Flowers come in all shapes and sizes, although the size of Amorphophallus titanum would be enough to stop anyone in their tracks. The inflorescence of the curiously named “corpse flower” can top 10 feet in height – when it blossoms. This native of western Sumatra is endemic to rainforests where it grows on limestone hills, but it is widely cultivated in botanic gardens around the world because of its uniqueness. A. titanum only flowers every few years, with some plants taking up to 10 years to produce a bloom, while others blossom every two or three years. It grows from an underground corm, and when the lone flower dies back, one leaf emerges, growing to the size of a small tree of up to 20 feet in height and 16 feet wide. The leaf dies back each year, with a new one growing annually, storing energy until it is ready to become dormant before the process repeats. The corm is massive, often weighing around 110 pounds, although one at the Botanical Garden of Bonn, Germany, was reported to weigh 258 pounds. The plant is called the corpse flower because of its scent, that of rotting meat, which attracts certain insects to aid in pollination. To top it off, the bloom cycle of the plant is miniscule: The flower that blossomed at the United States Botanic Garden in July 2013 started to open the night of July 21, began to close the following evening and collapsed on the 24th.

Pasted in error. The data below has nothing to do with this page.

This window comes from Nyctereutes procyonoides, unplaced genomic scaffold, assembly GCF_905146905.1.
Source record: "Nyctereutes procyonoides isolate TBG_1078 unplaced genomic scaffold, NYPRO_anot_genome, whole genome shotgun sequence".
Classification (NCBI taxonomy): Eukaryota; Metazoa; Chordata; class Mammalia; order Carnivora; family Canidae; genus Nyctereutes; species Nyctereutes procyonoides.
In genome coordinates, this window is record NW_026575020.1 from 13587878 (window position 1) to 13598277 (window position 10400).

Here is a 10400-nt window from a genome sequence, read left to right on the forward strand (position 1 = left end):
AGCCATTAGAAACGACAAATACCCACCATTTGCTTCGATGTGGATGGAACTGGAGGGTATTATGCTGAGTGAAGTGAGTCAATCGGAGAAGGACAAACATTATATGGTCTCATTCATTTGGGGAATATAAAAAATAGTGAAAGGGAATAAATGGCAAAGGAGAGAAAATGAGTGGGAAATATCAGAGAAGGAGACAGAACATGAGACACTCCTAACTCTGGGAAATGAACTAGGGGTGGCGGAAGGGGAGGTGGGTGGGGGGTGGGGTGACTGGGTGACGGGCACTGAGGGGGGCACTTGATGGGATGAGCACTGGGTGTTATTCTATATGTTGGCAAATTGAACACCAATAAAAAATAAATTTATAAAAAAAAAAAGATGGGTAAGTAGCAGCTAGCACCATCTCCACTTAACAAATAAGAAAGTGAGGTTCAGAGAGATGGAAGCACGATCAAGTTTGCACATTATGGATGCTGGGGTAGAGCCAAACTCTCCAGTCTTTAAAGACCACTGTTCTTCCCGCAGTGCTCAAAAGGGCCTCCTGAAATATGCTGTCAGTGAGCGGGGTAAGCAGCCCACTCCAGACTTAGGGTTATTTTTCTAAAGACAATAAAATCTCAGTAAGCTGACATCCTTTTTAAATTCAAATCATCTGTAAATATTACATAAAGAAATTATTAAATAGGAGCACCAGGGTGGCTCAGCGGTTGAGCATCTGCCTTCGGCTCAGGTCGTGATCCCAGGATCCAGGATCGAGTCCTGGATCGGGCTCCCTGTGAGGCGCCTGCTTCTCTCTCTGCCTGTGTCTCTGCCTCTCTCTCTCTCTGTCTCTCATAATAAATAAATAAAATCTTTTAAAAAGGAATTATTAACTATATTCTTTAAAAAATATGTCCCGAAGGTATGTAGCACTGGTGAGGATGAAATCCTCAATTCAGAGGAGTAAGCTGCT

This corpse flower was photographed by Roger Sampson at Auckland Domain in New Zealand earlier in March. Roger is a New Zealand photographer who describes his work as a hobby. “Nature is the star,” he says, “and I just expose nature.” You can find him on Facebook and YouTube, including videos of his visit to Auckland Domain when the flower was in bloom.
For a fascinating journey through pictures and video of the corpse flower that blossomed at the United States Botanic Garden in July 2013, click here.